Skip to main content

Editorial comment

The onshore pipeline industry has weakened due to the oil price downturn. While the current lack of investment in the development of new projects will likely impact the market towards the end of the decade, CAPEX and installation activities are expected to be sheltered in the near term by prior sanctioned projects.


Register for a free trial »
Get started absolutely FREE in 2 minutes, no credit card required.


The onshore pipeline market has been affected by sustained low commodity prices, as operators look to reduce budgets and maximise cost efficiencies. Investment in early feasibility studies and front-end engineering and design work for new projects has been curtailed, meaning that the market is likely to experience a degree of downturn towards the end of the decade, even if the oil price recovers.

The global number of kilometres installed will rise by 5%, from 59 769 - 63 025 km. Projects expected to contribute to this rise include the 5200 km West-East IV gas pipeline (China) and the 2500 km Gwadar-Kashgar oil pipeline (Pakistan). Subsequently, global CAPEX in 2017 is forecast to increase by 12%, from US$40.6 billion to US$45.6 billion.

Post-2017, Douglas-Westwood expects a decline in both additional kilometres installed and CAPEX towards the end of the decade, as the market experiences the delayed impact of the oil price downturn. Global CAPEX is forecast to decline by 24% in 2017 - 2021, reaching US$34.8 billion in 2021. While installation activity is expected to fall by 21% over the same period, total CAPEX in 2017 - 2021 is forecast to increase by 5%, amounting to US$202.8 billion.

As per the previous five years, North America is expected to contribute the largest proportion of additional kilometres installed over the forecast period, albeit with a reduced market share of 36% compared with 44% over 2012 - 2016. Key projects expected to contribute to installation activity within the region over the forecast period include the Alaska Stand Alone gas pipeline and the Canada’s Prince Rupert gas transmission project. North America will also dominate OPEX, accounting for 37% of the market.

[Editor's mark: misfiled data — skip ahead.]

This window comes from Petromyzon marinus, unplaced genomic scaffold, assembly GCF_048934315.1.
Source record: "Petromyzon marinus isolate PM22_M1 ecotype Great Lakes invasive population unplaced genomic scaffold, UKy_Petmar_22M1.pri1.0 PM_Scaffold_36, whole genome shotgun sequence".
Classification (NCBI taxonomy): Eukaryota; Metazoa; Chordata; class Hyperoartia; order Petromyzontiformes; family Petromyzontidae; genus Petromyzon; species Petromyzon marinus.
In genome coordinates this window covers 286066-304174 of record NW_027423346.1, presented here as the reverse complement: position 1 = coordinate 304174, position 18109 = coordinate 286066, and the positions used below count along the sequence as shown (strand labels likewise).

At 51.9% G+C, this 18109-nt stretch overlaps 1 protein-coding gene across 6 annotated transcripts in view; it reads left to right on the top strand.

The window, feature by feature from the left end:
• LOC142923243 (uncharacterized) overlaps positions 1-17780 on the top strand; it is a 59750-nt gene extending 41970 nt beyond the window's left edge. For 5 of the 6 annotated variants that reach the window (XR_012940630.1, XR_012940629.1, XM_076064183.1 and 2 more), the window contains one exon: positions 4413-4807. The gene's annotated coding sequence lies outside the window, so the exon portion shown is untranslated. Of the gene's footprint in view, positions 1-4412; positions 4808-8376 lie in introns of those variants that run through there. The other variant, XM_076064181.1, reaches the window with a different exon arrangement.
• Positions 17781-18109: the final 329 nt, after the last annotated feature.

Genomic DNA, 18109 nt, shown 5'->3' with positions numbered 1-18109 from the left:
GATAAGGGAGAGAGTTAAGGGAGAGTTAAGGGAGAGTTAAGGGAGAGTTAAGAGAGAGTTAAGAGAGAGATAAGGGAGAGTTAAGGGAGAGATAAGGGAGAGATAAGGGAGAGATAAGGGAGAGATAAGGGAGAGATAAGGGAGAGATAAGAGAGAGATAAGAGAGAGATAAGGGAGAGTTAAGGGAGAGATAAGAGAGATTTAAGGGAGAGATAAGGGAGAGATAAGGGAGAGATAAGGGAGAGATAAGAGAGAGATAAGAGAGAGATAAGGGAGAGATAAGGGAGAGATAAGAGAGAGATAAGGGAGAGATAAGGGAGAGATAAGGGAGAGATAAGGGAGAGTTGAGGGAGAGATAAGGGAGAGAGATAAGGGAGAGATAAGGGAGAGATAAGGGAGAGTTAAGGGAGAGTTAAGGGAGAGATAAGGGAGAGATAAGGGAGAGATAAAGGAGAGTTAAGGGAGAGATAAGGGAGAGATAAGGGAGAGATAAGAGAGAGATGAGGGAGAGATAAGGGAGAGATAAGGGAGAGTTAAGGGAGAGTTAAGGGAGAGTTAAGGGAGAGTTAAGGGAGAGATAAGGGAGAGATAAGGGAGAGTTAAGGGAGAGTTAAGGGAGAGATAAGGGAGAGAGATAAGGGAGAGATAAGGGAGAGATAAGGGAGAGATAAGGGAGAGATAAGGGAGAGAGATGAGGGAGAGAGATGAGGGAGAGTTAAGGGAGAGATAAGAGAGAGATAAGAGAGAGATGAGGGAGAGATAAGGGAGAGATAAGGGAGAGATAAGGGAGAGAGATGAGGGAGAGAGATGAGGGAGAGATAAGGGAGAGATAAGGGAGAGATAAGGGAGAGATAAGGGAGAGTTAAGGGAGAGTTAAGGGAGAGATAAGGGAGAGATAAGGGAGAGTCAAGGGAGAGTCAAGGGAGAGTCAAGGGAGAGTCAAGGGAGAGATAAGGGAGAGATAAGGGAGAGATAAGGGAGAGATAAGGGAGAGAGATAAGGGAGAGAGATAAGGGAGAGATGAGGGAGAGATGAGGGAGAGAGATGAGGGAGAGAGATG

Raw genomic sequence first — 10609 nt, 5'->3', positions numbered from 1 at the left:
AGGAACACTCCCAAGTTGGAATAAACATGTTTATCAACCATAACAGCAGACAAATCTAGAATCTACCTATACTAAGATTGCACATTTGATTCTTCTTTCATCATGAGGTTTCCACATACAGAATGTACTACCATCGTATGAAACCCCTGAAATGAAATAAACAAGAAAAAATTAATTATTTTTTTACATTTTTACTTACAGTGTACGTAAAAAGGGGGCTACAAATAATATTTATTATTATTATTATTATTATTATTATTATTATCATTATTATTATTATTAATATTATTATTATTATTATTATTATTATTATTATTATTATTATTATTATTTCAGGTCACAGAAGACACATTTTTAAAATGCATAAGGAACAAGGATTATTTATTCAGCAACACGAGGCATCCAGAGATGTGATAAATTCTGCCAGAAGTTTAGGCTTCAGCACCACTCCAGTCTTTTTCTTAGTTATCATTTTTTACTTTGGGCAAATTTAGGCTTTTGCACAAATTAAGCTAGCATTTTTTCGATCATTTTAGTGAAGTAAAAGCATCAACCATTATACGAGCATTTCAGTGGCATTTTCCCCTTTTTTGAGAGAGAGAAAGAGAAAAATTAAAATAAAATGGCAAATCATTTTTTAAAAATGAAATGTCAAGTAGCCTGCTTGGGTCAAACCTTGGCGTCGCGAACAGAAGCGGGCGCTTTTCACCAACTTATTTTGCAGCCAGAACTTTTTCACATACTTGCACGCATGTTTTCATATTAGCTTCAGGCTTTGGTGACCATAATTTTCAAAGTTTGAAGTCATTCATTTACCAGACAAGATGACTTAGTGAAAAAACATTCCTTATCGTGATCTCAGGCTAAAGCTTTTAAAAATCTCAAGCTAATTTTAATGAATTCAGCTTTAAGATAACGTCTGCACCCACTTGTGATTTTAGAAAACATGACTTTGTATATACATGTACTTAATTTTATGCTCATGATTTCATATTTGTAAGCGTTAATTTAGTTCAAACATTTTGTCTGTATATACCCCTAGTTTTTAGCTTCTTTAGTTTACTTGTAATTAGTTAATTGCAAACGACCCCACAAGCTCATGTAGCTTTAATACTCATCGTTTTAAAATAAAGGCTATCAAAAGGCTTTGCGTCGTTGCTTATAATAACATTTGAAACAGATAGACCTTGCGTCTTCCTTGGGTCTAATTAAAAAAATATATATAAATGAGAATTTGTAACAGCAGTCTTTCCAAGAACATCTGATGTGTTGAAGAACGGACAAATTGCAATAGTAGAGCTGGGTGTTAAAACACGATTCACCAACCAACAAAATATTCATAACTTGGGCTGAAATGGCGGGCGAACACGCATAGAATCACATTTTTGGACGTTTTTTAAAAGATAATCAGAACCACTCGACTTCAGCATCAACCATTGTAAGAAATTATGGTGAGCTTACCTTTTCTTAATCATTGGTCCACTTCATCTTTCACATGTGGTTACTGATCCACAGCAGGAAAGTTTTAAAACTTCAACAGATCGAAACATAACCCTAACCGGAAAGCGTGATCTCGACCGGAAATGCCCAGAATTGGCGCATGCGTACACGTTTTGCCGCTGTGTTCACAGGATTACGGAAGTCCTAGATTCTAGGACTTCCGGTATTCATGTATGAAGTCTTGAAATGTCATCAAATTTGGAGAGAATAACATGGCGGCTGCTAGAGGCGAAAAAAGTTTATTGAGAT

Eastern Europe and the Former Soviet Union is forecast to be more resilient to the downturn with regards to CAPEX and installation activity. Installation activity in the region is predicted to rise by 17% over the 2017 - 2019 period, driven by projects such as Russia’s Power of Siberia 1, Power of Siberia 2 and Murmansk-Volkhov pipelines.

Yet, changing energy mixes and increased demand for gas, particularly in China and India, will remain long term drivers for pipeline installations. According to BP, 30% of the increase in gas demand to 2035 is expected to come from China and India alone. Douglas-Westwood expects gas pipelines to continue to gain market share over the forecast period, accounting for 64% of additional kilometres installed over 2017 - 2021.

The operations and maintenance (O&M) sector is looking more positive due to the need to undertake repair and remedial work for ageing pipelines. In North America and Western Europe, a regulatory environment requires operators to align with specific regulations and legislations. Typically, larger projects have been more impacted by delayed decisions regarding replacement schedules. Global OPEX is expected to rise at a CAGR of 4% over the 2017 - 2021 period, reaching US$28.3 billion in 2021.

As per the previous five years, routine operations are expected to account for the largest proportion of OPEX in 2017 - 2021, with a share of 56%.

The integrity management sector is becoming an area of increased focus, given the increasing installed base of pipelines. Douglas-Westwood expects this sector to account for 14% of the next five year’s total OPEX.

O&M expenditure for pipeline stations and expenditure allocated to technical and land management support are expected to account for 21% and 8% respectively of total OPEX in 2017 - 2021.

Public opposition will continue to act as a key barrier to installation activity over the forecasted period. Notably, both the Keystone XL and Dakota Access pipelines have experienced delays due to fierce opposition on environmental grounds.

Security also remains a prominent obstacle. Route surveillance is an ongoing concern for the TAPI pipeline, which will pass through Afghanistan’s southern Helmand province and Pakistan’s Balochistan province.

Geopolitical issues also have the potential to delay interregional pipeline projects. For example, the signature of an agreement for Gazprom’s TurkStream was suspended until October 2016 following political tensions relating to the conflict in Syria.

Conversely, lifting international nuclear-related sanctions against Iran in January 2016 could be a potentially significant opportunity for contractors within the global supply chain.